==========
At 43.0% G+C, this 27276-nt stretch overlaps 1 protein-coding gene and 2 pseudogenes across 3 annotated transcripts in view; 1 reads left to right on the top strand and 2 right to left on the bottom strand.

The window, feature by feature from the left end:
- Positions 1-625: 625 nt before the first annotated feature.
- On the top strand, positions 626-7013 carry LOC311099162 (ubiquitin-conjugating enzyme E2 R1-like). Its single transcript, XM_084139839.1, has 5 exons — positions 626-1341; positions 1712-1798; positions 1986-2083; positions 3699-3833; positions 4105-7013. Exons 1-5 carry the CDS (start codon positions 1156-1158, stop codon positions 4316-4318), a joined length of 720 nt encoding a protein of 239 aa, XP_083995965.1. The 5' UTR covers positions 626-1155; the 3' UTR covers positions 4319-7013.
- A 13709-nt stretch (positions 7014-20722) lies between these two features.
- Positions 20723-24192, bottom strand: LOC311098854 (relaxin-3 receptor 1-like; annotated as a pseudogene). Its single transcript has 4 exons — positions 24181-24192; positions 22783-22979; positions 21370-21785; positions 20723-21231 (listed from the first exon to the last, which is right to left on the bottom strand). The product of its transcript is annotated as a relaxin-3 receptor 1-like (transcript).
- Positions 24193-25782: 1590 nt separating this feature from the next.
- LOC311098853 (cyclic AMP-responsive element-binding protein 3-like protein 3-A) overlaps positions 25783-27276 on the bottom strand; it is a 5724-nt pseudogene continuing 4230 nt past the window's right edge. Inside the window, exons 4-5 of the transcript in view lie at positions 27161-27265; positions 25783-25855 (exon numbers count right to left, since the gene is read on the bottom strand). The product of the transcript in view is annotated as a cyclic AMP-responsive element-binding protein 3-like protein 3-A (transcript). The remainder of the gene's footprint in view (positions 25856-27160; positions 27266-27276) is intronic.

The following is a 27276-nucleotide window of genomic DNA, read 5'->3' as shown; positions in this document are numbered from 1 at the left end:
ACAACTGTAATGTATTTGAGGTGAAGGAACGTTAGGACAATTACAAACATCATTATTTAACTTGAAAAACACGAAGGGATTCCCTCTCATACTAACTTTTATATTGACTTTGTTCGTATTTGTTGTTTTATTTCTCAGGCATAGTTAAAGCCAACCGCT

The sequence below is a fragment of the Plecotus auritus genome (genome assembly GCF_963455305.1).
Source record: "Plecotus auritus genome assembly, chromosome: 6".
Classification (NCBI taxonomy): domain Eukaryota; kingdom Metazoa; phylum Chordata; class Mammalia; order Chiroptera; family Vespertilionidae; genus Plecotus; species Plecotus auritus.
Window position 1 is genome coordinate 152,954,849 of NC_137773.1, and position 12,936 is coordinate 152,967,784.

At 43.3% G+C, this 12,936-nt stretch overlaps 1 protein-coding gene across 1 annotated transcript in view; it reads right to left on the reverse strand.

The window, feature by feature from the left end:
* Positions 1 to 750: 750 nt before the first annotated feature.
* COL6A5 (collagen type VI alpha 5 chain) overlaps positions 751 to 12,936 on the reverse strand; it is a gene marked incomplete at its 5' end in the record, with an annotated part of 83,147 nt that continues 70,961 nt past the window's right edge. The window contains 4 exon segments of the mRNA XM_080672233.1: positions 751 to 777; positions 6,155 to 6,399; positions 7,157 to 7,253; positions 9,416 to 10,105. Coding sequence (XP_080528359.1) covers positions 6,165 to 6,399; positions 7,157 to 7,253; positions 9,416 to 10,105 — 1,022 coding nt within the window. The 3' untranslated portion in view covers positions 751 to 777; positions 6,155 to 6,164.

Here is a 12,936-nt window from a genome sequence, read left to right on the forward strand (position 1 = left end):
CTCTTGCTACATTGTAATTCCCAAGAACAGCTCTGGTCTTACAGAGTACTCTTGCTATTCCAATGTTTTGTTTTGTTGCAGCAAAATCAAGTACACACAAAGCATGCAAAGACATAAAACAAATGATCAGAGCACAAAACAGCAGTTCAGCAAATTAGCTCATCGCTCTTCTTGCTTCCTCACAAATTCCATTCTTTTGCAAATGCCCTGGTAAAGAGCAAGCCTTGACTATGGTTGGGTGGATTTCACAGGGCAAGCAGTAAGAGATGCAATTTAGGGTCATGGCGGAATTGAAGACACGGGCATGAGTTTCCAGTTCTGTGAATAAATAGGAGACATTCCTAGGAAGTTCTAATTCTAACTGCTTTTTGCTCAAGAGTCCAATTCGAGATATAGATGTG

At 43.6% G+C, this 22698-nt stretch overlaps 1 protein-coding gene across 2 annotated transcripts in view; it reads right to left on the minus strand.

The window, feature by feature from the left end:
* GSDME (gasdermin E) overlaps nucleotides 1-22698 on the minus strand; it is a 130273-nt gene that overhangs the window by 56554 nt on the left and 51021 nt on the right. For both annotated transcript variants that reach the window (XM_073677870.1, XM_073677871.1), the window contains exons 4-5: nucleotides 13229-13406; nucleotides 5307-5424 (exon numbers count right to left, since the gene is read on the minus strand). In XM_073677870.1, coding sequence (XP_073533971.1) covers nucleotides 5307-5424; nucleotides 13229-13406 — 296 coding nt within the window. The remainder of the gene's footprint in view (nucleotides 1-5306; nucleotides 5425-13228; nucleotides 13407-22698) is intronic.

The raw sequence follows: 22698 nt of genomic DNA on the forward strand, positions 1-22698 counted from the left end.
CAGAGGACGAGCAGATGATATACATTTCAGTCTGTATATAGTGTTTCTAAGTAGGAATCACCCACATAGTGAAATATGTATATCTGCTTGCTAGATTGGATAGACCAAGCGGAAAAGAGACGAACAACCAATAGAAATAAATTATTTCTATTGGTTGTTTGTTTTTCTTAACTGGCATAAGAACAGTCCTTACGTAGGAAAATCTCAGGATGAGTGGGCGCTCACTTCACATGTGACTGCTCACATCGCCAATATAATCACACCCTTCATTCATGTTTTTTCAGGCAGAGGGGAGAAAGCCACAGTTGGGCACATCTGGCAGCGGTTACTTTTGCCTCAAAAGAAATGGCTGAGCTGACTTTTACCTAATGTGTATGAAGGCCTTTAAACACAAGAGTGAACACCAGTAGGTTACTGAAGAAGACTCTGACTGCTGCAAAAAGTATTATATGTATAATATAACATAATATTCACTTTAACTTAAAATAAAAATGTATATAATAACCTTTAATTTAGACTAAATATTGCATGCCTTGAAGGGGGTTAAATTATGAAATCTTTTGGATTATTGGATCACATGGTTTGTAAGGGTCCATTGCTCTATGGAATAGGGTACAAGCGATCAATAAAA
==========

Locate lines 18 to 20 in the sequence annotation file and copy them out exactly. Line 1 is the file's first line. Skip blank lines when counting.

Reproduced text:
* COL6A5 (collagen type VI alpha 5 chain) overlaps positions 751 to 12,936 on the reverse strand; it is a gene marked incomplete at its 5' end in the record, with an annotated part of 83,147 nt that continues 70,961 nt past the window's right edge. The window contains 4 exon segments of the mRNA XM_080672233.1: positions 751 to 777; positions 6,155 to 6,399; positions 7,157 to 7,253; positions 9,416 to 10,105. Coding sequence (XP_080528359.1) covers positions 6,165 to 6,399; positions 7,157 to 7,253; positions 9,416 to 10,105 — 1,022 coding nt within the window. The 3' untranslated portion in view covers positions 751 to 777; positions 6,155 to 6,164.

Here is a 12,936-nt window from a genome sequence, read left to right on the forward strand (position 1 = left end):
CTCTTGCTACATTGTAATTCCCAAGAACAGCTCTGGTCTTACAGAGTACTCTTGCTATTCCAATGTTTTGTTTTGTTGCAGCAAAATCAAGTACACACAAAGCATGCAAAGACATAAAACAAATGATCAGAGCACAAAACAGCAGTTCAGCAAATTAGCTCATCGCTCTTCTTGCTTCCTCACAAATTCCATTCTTTTGCAAATGCCCTGGTAAAGAGCAAGCCTTGACTATGGTTGGGTGGATTTCACAGGGCAAGCAGTAAGAGATGCAATTTAGGGTCATGGCGGAATTGAAGACACGGGCATGAGTTTCCAGTTCTGTGAATAAATAGGAGACATTCCTAGGAAGTTCTAATTCTAACTGCTTTTTGCTCAAGAGTCCAATTCGAGATATAGATGTG